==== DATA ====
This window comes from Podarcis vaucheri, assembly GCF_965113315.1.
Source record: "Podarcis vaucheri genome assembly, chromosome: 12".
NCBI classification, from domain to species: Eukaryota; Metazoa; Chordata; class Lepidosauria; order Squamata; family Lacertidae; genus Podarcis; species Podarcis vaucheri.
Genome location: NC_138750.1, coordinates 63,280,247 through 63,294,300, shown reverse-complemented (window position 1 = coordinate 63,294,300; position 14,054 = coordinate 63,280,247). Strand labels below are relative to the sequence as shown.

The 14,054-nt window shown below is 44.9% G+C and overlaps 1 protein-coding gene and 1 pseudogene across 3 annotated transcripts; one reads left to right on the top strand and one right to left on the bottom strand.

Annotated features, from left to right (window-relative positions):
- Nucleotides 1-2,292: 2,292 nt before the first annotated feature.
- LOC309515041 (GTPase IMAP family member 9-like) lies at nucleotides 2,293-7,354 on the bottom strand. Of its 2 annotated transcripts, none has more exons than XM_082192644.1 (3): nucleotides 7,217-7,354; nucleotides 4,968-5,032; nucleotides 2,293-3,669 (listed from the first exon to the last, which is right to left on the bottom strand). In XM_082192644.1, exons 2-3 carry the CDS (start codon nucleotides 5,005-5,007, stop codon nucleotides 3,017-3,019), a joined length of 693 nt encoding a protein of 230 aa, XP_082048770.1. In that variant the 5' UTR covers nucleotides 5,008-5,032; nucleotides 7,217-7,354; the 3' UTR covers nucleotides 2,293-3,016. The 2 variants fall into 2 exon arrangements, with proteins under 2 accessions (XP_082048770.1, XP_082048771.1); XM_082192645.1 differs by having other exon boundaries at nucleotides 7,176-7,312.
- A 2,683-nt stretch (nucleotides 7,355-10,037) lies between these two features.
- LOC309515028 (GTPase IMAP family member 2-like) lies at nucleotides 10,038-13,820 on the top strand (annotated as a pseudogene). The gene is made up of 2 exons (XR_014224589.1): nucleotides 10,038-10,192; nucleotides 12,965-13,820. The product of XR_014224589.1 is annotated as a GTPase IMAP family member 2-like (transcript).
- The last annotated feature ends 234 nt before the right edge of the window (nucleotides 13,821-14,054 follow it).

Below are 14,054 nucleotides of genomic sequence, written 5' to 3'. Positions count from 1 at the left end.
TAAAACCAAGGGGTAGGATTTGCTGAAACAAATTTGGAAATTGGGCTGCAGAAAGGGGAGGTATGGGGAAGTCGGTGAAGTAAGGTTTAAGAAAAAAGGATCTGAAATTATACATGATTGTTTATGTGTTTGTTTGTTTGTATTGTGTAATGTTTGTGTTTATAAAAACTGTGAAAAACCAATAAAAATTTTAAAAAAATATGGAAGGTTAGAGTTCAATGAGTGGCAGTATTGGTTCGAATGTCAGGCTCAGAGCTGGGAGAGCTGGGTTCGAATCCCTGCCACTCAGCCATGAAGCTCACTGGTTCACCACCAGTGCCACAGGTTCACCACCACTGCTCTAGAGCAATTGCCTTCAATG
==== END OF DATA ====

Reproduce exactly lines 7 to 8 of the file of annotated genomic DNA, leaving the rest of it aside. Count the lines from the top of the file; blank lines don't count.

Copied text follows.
- Nucleotides 1-2,292: 2,292 nt before the first annotated feature.
- LOC309515041 (GTPase IMAP family member 9-like) lies at nucleotides 2,293-7,354 on the bottom strand. Of its 2 annotated transcripts, none has more exons than XM_082192644.1 (3): nucleotides 7,217-7,354; nucleotides 4,968-5,032; nucleotides 2,293-3,669 (listed from the first exon to the last, which is right to left on the bottom strand). In XM_082192644.1, exons 2-3 carry the CDS (start codon nucleotides 5,005-5,007, stop codon nucleotides 3,017-3,019), a joined length of 693 nt encoding a protein of 230 aa, XP_082048770.1. In that variant the 5' UTR covers nucleotides 5,008-5,032; nucleotides 7,217-7,354; the 3' UTR covers nucleotides 2,293-3,016. The 2 variants fall into 2 exon arrangements, with proteins under 2 accessions (XP_082048770.1, XP_082048771.1); XM_082192645.1 differs by having other exon boundaries at nucleotides 7,176-7,312.